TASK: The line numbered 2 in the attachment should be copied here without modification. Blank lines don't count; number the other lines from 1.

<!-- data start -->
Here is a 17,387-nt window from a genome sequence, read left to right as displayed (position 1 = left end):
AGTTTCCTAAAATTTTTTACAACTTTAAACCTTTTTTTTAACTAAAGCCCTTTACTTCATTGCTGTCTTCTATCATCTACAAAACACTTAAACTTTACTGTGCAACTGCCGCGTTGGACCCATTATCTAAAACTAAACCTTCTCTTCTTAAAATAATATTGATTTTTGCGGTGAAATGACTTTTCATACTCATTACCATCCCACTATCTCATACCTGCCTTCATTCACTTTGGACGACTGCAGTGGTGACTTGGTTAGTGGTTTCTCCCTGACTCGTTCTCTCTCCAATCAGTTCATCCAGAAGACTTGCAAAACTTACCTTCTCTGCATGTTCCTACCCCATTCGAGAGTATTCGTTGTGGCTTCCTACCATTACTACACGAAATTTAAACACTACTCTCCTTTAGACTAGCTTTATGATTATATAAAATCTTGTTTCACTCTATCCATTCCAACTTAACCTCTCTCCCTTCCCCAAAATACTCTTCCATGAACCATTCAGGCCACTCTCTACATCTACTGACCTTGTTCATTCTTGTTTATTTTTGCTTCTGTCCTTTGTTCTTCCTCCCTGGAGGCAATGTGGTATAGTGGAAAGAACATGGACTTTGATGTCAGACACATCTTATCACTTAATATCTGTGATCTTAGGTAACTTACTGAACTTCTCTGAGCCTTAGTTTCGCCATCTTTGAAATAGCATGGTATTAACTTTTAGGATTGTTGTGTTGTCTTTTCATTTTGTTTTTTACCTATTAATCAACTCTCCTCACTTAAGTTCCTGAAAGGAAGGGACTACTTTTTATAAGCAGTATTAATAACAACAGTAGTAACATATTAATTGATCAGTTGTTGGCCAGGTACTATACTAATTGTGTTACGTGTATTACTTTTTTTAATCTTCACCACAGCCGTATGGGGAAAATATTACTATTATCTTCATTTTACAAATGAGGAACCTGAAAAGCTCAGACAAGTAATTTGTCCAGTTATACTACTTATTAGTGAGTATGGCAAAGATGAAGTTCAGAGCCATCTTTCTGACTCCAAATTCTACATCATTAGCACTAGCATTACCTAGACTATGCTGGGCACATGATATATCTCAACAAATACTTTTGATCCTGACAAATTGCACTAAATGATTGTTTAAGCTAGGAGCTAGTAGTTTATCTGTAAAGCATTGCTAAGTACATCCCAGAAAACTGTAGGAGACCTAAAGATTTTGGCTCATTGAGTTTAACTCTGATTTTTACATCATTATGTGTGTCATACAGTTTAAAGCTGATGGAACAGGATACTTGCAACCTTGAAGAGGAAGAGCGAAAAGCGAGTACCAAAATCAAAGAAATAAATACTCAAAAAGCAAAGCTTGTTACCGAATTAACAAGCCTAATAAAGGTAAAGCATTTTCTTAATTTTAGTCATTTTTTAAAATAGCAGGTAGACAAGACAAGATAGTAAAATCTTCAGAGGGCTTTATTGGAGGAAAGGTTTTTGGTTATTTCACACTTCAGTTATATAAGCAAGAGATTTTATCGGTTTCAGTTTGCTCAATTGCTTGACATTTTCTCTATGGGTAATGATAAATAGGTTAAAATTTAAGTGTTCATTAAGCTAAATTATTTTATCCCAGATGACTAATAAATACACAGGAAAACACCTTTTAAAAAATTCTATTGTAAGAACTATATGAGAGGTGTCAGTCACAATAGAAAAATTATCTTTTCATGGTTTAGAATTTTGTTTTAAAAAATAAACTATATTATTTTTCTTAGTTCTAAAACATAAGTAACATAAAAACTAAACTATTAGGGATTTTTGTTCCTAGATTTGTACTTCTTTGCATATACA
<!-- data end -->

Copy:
AGTTTCCTAAAATTTTTTACAACTTTAAACCTTTTTTTTAACTAAAGCCCTTTACTTCATTGCTGTCTTCTATCATCTACAAAACACTTAAACTTTACTGTGCAACTGCCGCGTTGGACCCATTATCTAAAACTAAACCTTCTCTTCTTAAAATAATATTGATTTTTGCGGTGAAATGACTTTTCATACTCATTACCATCCCACTATCTCATACCTGCCTTCATTCACTTTGGACGACTGCAGTGGTGACTTGGTTAGTGGTTTCTCCCTGACTCGTTCTCTCTCCAATCAGTTCATCCAGAAGACTTGCAAAACTTACCTTCTCTGCATGTTCCTACCCCATTCGAGAGTATTCGTTGTGGCTTCCTACCATTACTACACGAAATTTAAACACTACTCTCCTTTAGACTAGCTTTATGATTATATAAAATCTTGTTTCACTCTATCCATTCCAACTTAACCTCTCTCCCTTCCCCAAAATACTCTTCCATGAACCATTCAGGCCACTCTCTACATCTACTGACCTTGTTCATTCTTGTTTATTTTTGCTTCTGTCCTTTGTTCTTCCTCCCTGGAGGCAATGTGGTATAGTGGAAAGAACATGGACTTTGATGTCAGACACATCTTATCACTTAATATCTGTGATCTTAGGTAACTTACTGAACTTCTCTGAGCCTTAGTTTCGCCATCTTTGAAATAGCATGGTATTAACTTTTAGGATTGTTGTGTTGTCTTTTCATTTTGTTTTTTACCTATTAATCAACTCTCCTCACTTAAGTTCCTGAAAGGAAGGGACTACTTTTTATAAGCAGTATTAATAACAACAGTAGTAACATATTAATTGATCAGTTGTTGGCCAGGTACTATACTAATTGTGTTACGTGTATTACTTTTTTTAATCTTCACCACAGCCGTATGGGGAAAATATTACTATTATCTTCATTTTACAAATGAGGAACCTGAAAAGCTCAGACAAGTAATTTGTCCAGTTATACTACTTATTAGTGAGTATGGCAAAGATGAAGTTCAGAGCCATCTTTCTGACTCCAAATTCTACATCATTAGCACTAGCATTACCTAGACTATGCTGGGCACATGATATATCTCAACAAATACTTTTGATCCTGACAAATTGCACTAAATGATTGTTTAAGCTAGGAGCTAGTAGTTTATCTGTAAAGCATTGCTAAGTACATCCCAGAAAACTGTAGGAGACCTAAAGATTTTGGCTCATTGAGTTTAACTCTGATTTTTACATCATTATGTGTGTCATACAGTTTAAAGCTGATGGAACAGGATACTTGCAACCTTGAAGAGGAAGAGCGAAAAGCGAGTACCAAAATCAAAGAAATAAATACTCAAAAAGCAAAGCTTGTTACCGAATTAACAAGCCTAATAAAGGTAAAGCATTTTCTTAATTTTAGTCATTTTTTAAAATAGCAGGTAGACAAGACAAGATAGTAAAATCTTCAGAGGGCTTTATTGGAGGAAAGGTTTTTGGTTATTTCACACTTCAGTTATATAAGCAAGAGATTTTATCGGTTTCAGTTTGCTCAATTGCTTGACATTTTCTCTATGGGTAATGATAAATAGGTTAAAATTTAAGTGTTCATTAAGCTAAATTATTTTATCCCAGATGACTAATAAATACACAGGAAAACACCTTTTAAAAAATTCTATTGTAAGAACTATATGAGAGGTGTCAGTCACAATAGAAAAATTATCTTTTCATGGTTTAGAATTTTGTTTTAAAAAATAAACTATATTATTTTTCTTAGTTCTAAAACATAAGTAACATAAAAACTAAACTATTAGGGATTTTTGTTCCTAGATTTGTACTTCTTTGCATATACA